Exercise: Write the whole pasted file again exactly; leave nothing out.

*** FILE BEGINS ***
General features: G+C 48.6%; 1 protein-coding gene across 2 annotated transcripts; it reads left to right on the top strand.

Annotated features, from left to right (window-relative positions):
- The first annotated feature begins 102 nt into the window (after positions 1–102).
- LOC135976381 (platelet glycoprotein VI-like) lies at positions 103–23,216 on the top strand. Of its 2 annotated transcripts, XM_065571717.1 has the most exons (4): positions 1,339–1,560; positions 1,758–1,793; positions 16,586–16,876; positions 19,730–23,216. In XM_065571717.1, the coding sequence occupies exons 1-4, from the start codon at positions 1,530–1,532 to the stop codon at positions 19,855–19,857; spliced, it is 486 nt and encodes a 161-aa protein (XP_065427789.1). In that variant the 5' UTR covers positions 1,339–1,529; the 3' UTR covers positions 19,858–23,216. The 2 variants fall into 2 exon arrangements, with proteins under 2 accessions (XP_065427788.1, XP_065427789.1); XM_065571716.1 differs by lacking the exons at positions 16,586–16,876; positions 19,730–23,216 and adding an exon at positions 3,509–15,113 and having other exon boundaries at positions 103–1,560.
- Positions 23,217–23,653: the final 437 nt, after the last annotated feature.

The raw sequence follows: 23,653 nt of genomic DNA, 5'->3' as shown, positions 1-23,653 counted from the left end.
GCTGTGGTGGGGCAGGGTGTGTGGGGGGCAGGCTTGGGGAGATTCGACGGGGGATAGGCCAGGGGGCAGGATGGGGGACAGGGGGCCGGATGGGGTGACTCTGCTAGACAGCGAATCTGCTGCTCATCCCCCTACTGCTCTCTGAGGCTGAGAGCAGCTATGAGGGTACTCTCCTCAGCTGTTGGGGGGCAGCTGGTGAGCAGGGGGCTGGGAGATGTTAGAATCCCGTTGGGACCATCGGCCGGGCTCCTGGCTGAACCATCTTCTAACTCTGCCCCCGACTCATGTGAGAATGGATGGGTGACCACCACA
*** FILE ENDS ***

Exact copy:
General features: G+C 48.6%; 1 protein-coding gene across 2 annotated transcripts; it reads left to right on the top strand.

Annotated features, from left to right (window-relative positions):
- The first annotated feature begins 102 nt into the window (after positions 1–102).
- LOC135976381 (platelet glycoprotein VI-like) lies at positions 103–23,216 on the top strand. Of its 2 annotated transcripts, XM_065571717.1 has the most exons (4): positions 1,339–1,560; positions 1,758–1,793; positions 16,586–16,876; positions 19,730–23,216. In XM_065571717.1, the coding sequence occupies exons 1-4, from the start codon at positions 1,530–1,532 to the stop codon at positions 19,855–19,857; spliced, it is 486 nt and encodes a 161-aa protein (XP_065427789.1). In that variant the 5' UTR covers positions 1,339–1,529; the 3' UTR covers positions 19,858–23,216. The 2 variants fall into 2 exon arrangements, with proteins under 2 accessions (XP_065427788.1, XP_065427789.1); XM_065571716.1 differs by lacking the exons at positions 16,586–16,876; positions 19,730–23,216 and adding an exon at positions 3,509–15,113 and having other exon boundaries at positions 103–1,560.
- Positions 23,217–23,653: the final 437 nt, after the last annotated feature.

The raw sequence follows: 23,653 nt of genomic DNA, 5'->3' as shown, positions 1-23,653 counted from the left end.
GCTGTGGTGGGGCAGGGTGTGTGGGGGGCAGGCTTGGGGAGATTCGACGGGGGATAGGCCAGGGGGCAGGATGGGGGACAGGGGGCCGGATGGGGTGACTCTGCTAGACAGCGAATCTGCTGCTCATCCCCCTACTGCTCTCTGAGGCTGAGAGCAGCTATGAGGGTACTCTCCTCAGCTGTTGGGGGGCAGCTGGTGAGCAGGGGGCTGGGAGATGTTAGAATCCCGTTGGGACCATCGGCCGGGCTCCTGGCTGAACCATCTTCTAACTCTGCCCCCGACTCATGTGAGAATGGATGGGTGACCACCACA